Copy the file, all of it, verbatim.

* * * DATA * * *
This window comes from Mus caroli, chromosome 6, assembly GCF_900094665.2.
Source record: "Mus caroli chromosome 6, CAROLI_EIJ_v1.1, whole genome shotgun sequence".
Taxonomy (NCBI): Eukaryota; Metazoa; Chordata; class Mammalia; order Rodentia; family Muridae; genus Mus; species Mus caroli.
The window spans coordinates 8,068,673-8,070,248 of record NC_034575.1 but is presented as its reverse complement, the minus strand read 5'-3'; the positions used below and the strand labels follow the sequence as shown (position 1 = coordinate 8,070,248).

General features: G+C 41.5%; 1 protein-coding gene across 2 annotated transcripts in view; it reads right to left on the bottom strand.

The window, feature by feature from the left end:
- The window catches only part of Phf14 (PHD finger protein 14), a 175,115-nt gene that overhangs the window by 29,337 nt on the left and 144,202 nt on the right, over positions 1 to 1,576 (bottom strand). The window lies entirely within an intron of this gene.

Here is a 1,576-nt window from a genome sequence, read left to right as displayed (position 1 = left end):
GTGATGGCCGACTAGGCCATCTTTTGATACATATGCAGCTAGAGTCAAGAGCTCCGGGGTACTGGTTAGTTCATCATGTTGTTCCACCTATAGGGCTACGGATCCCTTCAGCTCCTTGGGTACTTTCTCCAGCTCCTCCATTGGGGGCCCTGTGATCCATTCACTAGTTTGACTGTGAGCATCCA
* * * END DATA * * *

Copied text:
This window comes from Mus caroli, chromosome 6, assembly GCF_900094665.2.
Source record: "Mus caroli chromosome 6, CAROLI_EIJ_v1.1, whole genome shotgun sequence".
Taxonomy (NCBI): Eukaryota; Metazoa; Chordata; class Mammalia; order Rodentia; family Muridae; genus Mus; species Mus caroli.
The window spans coordinates 8,068,673-8,070,248 of record NC_034575.1 but is presented as its reverse complement, the minus strand read 5'-3'; the positions used below and the strand labels follow the sequence as shown (position 1 = coordinate 8,070,248).

General features: G+C 41.5%; 1 protein-coding gene across 2 annotated transcripts in view; it reads right to left on the bottom strand.

The window, feature by feature from the left end:
- The window catches only part of Phf14 (PHD finger protein 14), a 175,115-nt gene that overhangs the window by 29,337 nt on the left and 144,202 nt on the right, over positions 1 to 1,576 (bottom strand). The window lies entirely within an intron of this gene.

Here is a 1,576-nt window from a genome sequence, read left to right as displayed (position 1 = left end):
GTGATGGCCGACTAGGCCATCTTTTGATACATATGCAGCTAGAGTCAAGAGCTCCGGGGTACTGGTTAGTTCATCATGTTGTTCCACCTATAGGGCTACGGATCCCTTCAGCTCCTTGGGTACTTTCTCCAGCTCCTCCATTGGGGGCCCTGTGATCCATTCACTAGTTTGACTGTGAGCATCCA